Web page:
German multinational Bayer has obtained a court order against the application of a presidential decree that mandated the elimination of glyphosate, a controversial herbicide, by January 2024.
Published on December 31, 2020, the decree also ordered the phasing out of genetically modified (GM) corn imports, including seeds, for use in the food industry by the same date.
The federal Environment Ministry (Semarnat) said in a statement last Friday that it disagreed with the injunction granted by a Mexico City-based administrative judge and would challenge it.
It said that the injunction was granted to Monsanto, but that company – which produced the glyphosate-based herbicide Roundup as well as GM seeds – no longer exists as it was acquired by Bayer in 2018. The German company promptly retired the controversial Monsanto brand name.
In its statement, Semarnat asserted that Bayer had sought to ignore the precautionary principle with “deceptive arguments.”
The injunction the company obtained allows it to continue supplying glyphosate and GM seeds to Mexico. Although the decree’s elimination target date is still one and a half years away, Bayer has already been affected by the federal government’s efforts to phase out its controversial products as health regulator Cofepris last year refused to issue a permit for a new GM seed variety it developed.
Semarnat noted that the ruling handed down by Judge Francisco Javier Rebolledo is not definitive and asserted that it “only benefits a private multinational company and didn’t take into account the harm to the health of Mexicans due to use of” glyphosate. The herbicide’s adverse effects are “proven by medical and scientific research,” it added.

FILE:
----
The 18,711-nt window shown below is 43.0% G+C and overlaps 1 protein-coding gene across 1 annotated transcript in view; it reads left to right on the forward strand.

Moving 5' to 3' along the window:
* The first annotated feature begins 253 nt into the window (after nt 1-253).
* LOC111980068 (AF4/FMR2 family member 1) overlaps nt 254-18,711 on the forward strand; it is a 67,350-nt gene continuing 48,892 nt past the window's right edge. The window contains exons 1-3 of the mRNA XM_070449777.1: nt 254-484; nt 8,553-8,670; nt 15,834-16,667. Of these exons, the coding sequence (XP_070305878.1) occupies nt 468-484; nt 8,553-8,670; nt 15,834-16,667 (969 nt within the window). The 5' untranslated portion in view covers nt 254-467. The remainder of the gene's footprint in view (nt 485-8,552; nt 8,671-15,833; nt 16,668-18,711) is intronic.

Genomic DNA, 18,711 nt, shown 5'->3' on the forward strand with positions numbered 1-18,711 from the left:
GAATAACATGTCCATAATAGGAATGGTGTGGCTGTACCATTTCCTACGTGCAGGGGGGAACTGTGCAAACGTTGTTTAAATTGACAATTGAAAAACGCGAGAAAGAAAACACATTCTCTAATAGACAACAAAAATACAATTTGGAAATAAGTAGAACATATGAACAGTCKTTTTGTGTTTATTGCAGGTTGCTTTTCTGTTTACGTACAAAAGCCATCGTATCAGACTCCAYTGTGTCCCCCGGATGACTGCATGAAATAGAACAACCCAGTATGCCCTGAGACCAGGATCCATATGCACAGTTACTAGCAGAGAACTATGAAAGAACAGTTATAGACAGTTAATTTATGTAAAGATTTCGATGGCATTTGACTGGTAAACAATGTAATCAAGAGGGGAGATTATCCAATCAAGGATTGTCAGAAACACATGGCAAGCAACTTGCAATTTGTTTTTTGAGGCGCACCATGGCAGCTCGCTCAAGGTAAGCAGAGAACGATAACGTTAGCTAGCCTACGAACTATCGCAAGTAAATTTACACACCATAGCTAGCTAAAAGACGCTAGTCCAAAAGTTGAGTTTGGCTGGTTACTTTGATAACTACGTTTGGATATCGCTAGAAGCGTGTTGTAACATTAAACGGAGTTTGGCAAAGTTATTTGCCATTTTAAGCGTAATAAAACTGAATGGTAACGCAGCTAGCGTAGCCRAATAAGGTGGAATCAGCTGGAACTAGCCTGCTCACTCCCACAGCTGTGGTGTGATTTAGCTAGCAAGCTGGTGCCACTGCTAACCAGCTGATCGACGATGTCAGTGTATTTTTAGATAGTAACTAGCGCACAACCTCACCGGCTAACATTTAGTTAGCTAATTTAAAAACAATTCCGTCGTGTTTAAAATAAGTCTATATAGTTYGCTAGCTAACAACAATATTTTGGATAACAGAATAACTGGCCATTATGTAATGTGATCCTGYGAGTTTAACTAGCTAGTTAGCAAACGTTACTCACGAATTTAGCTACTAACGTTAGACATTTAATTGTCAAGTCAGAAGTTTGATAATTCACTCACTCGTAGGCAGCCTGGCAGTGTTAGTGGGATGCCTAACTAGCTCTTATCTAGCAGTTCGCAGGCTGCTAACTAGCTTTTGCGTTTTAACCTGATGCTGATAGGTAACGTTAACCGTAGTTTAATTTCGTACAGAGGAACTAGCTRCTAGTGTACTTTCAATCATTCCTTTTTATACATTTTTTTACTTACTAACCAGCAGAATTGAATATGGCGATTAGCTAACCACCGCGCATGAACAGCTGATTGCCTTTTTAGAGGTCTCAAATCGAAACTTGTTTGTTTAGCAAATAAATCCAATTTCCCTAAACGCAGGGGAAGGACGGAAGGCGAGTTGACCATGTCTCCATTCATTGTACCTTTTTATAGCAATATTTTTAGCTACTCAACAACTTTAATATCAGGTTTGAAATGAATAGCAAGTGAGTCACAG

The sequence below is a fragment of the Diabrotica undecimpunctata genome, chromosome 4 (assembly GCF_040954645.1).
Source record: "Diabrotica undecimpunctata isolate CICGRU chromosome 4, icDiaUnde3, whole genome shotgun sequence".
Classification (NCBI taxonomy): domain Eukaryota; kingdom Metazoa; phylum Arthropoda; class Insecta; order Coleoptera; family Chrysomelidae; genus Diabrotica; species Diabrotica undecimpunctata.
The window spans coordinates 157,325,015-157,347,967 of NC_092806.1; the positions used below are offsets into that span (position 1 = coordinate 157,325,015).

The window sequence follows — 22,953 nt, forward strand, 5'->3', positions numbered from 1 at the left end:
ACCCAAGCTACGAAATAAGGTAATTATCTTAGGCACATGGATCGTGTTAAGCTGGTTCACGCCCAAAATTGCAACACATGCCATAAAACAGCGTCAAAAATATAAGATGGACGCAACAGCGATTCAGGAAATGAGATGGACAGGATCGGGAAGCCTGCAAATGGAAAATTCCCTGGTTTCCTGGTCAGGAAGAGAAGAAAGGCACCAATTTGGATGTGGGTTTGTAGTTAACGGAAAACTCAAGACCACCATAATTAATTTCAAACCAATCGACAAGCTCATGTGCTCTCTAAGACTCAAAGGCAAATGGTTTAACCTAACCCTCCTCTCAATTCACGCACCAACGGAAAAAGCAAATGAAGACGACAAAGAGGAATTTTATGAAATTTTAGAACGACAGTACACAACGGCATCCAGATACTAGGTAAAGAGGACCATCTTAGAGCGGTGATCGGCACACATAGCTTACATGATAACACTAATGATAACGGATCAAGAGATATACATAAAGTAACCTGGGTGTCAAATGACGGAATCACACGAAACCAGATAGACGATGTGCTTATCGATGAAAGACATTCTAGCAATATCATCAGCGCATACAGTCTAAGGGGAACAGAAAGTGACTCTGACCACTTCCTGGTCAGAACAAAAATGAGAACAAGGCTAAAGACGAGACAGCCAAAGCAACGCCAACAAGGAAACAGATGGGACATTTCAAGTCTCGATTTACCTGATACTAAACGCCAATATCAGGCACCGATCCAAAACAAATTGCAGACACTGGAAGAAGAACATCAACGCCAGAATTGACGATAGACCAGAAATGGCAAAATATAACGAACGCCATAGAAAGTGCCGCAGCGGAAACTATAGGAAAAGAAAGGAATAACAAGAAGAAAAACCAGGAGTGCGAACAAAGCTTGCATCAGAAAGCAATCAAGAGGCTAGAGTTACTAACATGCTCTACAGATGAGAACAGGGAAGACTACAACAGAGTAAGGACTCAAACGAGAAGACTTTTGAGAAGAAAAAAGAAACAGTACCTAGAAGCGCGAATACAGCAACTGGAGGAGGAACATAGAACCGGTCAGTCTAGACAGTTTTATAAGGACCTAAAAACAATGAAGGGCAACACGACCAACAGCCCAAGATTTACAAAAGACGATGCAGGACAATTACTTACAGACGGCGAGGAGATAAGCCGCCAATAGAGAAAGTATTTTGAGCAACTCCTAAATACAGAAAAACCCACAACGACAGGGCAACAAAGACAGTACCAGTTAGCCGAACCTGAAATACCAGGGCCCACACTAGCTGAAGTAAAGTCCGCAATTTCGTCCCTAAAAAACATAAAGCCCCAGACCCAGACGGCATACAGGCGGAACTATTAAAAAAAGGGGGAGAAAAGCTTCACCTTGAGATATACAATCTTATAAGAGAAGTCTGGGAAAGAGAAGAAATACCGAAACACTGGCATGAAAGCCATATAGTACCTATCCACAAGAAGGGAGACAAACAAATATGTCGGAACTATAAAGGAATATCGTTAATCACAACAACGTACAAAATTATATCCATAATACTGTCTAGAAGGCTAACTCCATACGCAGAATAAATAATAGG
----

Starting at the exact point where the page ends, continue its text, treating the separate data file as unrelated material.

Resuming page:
Semarnat said it would file an appeal against the judge’s decision, noting that it had 10 days to do so.
“The presidential decree has been received with great approval by the Mexican population and by many other countries that recognize that the herbicide glyphosate is extremely harmful to human and environmental health,” it added.
“In addition, this decree provides continuity to Mexican society’s long struggle to recognize corn as bio-cultural heritage that gives us identity, and prevents the introduction of genetically modified varieties that … deteriorate the genetic reservoir that has been built throughout thousands of years.”
Semarnat also said it has collected “sufficient information” to prove that glyphosate causes harm to pollinators such as bees and to water, soil, flora and air.
“We cannot step back from our obligation to protect life, ensure an adequate environment and conserve biodiversity,” said Environment Minister María Luisa Albores. “That’s why we will … continue using the precautionary principle for the … implementation of the presidential decree.”
The Sin Maíz No Hay País (Without Corn There Is No Country) national campaign, a network of over 300 organizations opposed to glyphosate and GM food production, also slammed the judge’s decision to grant an injunction to Bayer.
“It’s a ruling full of formalistic arguments with a deficient handling of human rights and environmental standards,” it said in a statement.
“… In his ruling, … [the] judge cites the precautionary principle in various places but he interprets it incorrectly, breaching his constitutional obligation to protect the human rights of the Mexican population, such as the rights to health and a healthy environment. In the same way, he breaches international treaties and environmental principles,” Sin Maíz No Hay País said.
The campaign said that Rebolledo received scientific literature from the government that sets out the risks posed by glyphosate and GM corn but “without a robust legal argument,” he decided to ignore it and in doing so “put the interests of the complainant company before the human rights of the population.”
His decision, it continued, “places food sovereignty and the health of the planet and people at risk.”
“It’s an attack against the common interest of Mexicans, the biodiversity [that coexists with] present and future generations … and the constitutional right to a healthy environment and adequate nutrition,” Sin Maíz No Hay País said.
“… Suspending the application of the decree for Bayer represents an infringement on the health of the Mexican population because there is solid scientific evidence that … [exposes] the harm that glyphosate causes to health.”
Mexico News Daily